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Cambridge's First Mayor, Claudette Millar, Dies Of Cancer

Millar Was A Strong Woman AND A Force To Be Reckoned With

Published 02/12/2016 | By Thomas Hagey - Cambridge Now - Local News

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Claudette Millar Dies at 81, Cambridge Now Media
Claudette Millar Was A Doer...And She Got Things Done

When The Chips Were Down You Could Always Count On Claudette

The woman who did so much for Cambridge has passed away. Claudette Millar, whose political career spanned nearly 5 decades passed away quietly at a Guelph hospice of stomach cancer at the age of 81.

Current mayor Doug Craig said he was lucky to be able to say goodbye in person. Millar had called Craig a few weeks ago to tell him that she was dying and that she wanted him to pay a visit. (This, in itself, is classic Claudette. "Hey, I'm thinking of dying...could you drop by for a visit.")

Craig spent the better part of an hour visiting with Millar.

She was not a sympathy-seeker and the way she exited this world is an indication of her strength of character. She faced death like every other challenge in life--straight on!

Ms. Millar was the last mayor of the former town of Preston when she was elected in 1969. She was the youngest mayor in Canada (at the time) when she was elected at the age of 35. Millar then became the first mayor of the new City of Cambridge when the towns of Galt, Preston and Hespeler came together through amalgamation in 1973. She oversaw the city's creation and dealt with the devastating flooding of the Grand River in 1974. In 1978 Millar was re-elected Mayor of Cambridge, a position she held for the next ten years.

Claudette Instrumental In Forging A New Community From Three

“I think it was a challenge for Claudette, because of obviously amalgamations that were forced right across Ontario weren’t popular, and certainly wasn’t at that time in Cambridge,” says Regional Chair Ken Seiling. “She was faced with the task of, forging a new community, a new identity and bringing together three different communities. She worked hard at it, and was very, very loyal to Cambridge.”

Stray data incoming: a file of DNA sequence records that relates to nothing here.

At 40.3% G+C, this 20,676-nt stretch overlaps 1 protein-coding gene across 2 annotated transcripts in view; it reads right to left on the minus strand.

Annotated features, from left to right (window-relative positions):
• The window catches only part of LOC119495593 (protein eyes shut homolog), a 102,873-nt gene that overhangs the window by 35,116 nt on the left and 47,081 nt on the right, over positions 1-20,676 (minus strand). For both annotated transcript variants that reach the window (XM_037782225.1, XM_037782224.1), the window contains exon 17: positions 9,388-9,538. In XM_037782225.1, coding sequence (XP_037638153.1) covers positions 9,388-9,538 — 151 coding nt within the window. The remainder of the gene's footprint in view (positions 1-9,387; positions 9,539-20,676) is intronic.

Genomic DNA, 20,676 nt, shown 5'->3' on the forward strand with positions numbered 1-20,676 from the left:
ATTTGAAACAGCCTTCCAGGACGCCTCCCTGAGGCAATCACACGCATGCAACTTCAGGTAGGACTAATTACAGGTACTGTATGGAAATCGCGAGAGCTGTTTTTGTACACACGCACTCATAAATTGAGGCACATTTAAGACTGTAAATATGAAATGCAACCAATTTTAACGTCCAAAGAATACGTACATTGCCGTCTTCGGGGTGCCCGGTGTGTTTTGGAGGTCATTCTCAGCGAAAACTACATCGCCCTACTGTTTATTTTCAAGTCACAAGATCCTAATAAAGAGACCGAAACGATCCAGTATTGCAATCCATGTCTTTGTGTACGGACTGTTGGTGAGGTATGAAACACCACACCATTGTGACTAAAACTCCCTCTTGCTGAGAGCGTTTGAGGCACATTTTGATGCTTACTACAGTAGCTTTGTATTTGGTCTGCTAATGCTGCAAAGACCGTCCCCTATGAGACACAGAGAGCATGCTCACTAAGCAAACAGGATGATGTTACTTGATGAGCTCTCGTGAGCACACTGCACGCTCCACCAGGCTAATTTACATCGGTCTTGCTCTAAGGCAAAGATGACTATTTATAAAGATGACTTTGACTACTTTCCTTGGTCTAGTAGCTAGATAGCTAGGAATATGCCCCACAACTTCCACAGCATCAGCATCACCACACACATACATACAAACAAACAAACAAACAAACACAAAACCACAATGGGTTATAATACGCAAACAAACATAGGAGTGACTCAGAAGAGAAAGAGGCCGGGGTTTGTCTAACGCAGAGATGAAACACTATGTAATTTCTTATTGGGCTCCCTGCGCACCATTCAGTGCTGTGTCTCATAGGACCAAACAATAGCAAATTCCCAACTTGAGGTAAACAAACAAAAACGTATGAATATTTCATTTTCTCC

"She was a feisty, lovable friend, fun to work with, astute politically and never confrontational," Seiling said. "Claudette never worked behind your back. She was upfront, we could have some great arguments about things, but it was always done with respect," said Seiling.

Later, Millar was instrumental in bringing the Toyota plant to Cambridge. She was inducted into the Cambridge hall of fame in 2014, and into the Waterloo Region Hall of Fame on April 26, 2015.

Justice Paddy Hardman, and a close friend of Millar's, commended Millar for her dedication as a politician.

"Claudette always tried to put the community's best interests in the forefront of every decision she made," Hardman said.

MIllar loved Cambridge, and understood that you can't win every fight but when she believed in something strongly enough, you indeed had a fight on your hands to take it away from her.

Claudette did things and got things done. She loved cigarettes, engaging conversations, and the Liberal Party. She was an active environmentalist before it was cool to the mainstream and a strong supporter of heritage.

God bless you Claudette...and may you never stop your journey in time.

Flags At Half-mast Honouring Former Mayor Claudette Millar

A book of condolences will be available at the Cambridge City Hall, 50 Dickson Street on Thursday, February 11 until the date of memorial service to capture memories, signatures and personal messages from members of the community. The book will be given to the family.

The Following Is From The Region of Waterloo Hall of Fame:

Claudette Marie Hall was born in Belleville, Ontario, moving with her family to Kitchener when she was 12 years of age. She grew up talking about political issues with her family around the dinner table. Upon completing university and working abroad for a few years, she returned to Kitchener in the mid 1960s, marrying Clare Millar.

In 1970, Millar attended a Preston Council meeting where a contentious development project was going to be approved without much public consultation. Motivated by this meeting, Millar ran for office and was elected as the last mayor of the former town of Preston.

As mayor, Millar served on numerous city and regional committees, commissions and boards. She was particularly involved in urban core revitalization, riverbank development and environmental issues.

 
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